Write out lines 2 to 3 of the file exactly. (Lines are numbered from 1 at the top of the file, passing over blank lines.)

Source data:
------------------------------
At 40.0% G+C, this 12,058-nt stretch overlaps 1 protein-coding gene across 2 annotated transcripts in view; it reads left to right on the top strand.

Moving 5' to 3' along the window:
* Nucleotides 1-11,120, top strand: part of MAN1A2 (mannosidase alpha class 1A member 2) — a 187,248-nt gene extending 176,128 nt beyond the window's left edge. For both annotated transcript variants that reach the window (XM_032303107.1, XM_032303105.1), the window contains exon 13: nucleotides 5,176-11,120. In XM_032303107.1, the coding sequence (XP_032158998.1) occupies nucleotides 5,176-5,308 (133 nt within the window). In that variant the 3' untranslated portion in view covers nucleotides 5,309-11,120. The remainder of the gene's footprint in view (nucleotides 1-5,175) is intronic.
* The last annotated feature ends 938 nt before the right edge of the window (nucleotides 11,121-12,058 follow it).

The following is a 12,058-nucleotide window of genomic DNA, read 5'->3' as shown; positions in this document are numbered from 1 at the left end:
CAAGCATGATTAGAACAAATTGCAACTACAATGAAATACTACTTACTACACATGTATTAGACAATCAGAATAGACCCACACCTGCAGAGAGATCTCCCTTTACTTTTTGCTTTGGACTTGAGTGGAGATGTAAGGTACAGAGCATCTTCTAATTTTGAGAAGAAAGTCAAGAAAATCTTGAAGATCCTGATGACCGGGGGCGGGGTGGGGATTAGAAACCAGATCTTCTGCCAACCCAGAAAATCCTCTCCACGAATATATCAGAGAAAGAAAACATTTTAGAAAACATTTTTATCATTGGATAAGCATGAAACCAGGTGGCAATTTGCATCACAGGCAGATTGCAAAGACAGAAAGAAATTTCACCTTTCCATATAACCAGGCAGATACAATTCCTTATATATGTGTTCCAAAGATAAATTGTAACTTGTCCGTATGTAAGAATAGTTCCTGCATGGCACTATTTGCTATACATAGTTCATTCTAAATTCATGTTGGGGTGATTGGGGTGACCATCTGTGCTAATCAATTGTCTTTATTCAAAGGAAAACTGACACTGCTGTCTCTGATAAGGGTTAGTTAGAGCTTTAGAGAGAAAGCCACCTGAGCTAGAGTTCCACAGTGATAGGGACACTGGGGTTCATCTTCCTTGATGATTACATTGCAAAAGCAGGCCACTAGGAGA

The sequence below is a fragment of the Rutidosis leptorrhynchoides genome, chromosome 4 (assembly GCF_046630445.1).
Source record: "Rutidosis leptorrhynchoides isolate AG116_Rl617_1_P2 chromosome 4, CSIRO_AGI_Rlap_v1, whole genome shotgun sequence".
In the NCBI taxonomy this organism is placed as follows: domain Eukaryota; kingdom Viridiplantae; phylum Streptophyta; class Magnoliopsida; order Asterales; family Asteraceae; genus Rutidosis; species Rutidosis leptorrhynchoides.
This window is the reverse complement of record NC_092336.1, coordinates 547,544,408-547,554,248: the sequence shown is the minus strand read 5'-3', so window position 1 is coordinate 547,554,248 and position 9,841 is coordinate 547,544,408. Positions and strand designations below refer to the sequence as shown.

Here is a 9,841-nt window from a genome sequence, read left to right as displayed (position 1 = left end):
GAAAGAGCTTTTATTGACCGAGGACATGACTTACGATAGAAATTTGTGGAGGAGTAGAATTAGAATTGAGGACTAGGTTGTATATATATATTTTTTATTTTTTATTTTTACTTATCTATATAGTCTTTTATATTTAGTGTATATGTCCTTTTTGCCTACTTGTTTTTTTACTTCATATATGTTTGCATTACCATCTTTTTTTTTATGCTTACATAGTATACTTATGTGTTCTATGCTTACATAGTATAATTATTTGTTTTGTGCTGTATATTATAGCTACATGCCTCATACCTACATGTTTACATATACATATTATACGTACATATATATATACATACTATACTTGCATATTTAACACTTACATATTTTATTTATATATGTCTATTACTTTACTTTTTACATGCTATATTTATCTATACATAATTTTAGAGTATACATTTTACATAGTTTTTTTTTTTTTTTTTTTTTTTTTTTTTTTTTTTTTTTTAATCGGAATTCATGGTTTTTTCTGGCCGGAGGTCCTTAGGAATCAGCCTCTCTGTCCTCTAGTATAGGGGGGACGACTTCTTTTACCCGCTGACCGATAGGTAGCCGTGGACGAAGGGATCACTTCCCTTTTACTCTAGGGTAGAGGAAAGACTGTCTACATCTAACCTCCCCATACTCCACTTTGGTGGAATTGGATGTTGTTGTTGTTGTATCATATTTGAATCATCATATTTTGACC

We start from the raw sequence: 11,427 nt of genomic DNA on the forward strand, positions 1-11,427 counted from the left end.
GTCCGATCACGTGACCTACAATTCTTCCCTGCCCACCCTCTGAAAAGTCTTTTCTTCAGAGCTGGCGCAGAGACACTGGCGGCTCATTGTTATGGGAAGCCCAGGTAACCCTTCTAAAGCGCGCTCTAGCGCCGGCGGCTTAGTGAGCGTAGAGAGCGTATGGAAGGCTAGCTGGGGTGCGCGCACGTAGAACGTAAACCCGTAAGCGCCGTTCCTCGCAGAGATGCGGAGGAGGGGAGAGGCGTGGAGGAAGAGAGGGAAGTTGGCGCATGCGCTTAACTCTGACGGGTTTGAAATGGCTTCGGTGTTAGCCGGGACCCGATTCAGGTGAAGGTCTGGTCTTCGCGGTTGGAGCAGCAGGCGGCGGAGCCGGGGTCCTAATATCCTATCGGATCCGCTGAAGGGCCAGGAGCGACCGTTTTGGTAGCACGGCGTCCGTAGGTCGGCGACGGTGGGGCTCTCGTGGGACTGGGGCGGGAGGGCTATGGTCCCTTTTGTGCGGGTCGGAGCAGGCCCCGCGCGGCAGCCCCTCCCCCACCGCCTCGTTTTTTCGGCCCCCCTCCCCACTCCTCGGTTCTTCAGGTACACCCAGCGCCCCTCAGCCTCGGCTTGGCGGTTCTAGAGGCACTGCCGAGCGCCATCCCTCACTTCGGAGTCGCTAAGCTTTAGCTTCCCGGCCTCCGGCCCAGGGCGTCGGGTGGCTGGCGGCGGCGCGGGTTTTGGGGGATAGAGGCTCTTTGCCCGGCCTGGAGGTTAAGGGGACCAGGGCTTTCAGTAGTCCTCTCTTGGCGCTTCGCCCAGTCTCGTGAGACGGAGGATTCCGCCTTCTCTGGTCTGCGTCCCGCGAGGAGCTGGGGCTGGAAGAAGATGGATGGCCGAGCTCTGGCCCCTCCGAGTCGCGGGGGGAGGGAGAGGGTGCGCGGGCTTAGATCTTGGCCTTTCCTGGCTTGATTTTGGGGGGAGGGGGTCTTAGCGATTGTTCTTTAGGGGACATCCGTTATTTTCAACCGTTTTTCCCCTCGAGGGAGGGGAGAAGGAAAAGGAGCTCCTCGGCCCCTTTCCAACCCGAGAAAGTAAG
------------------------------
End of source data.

Moving 5' to 3' along the window:
* Nucleotides 1-11,120, top strand: part of MAN1A2 (mannosidase alpha class 1A member 2) — a 187,248-nt gene extending 176,128 nt beyond the window's left edge. For both annotated transcript variants that reach the window (XM_032303107.1, XM_032303105.1), the window contains exon 13: nucleotides 5,176-11,120. In XM_032303107.1, the coding sequence (XP_032158998.1) occupies nucleotides 5,176-5,308 (133 nt within the window). In that variant the 3' untranslated portion in view covers nucleotides 5,309-11,120. The remainder of the gene's footprint in view (nucleotides 1-5,175) is intronic.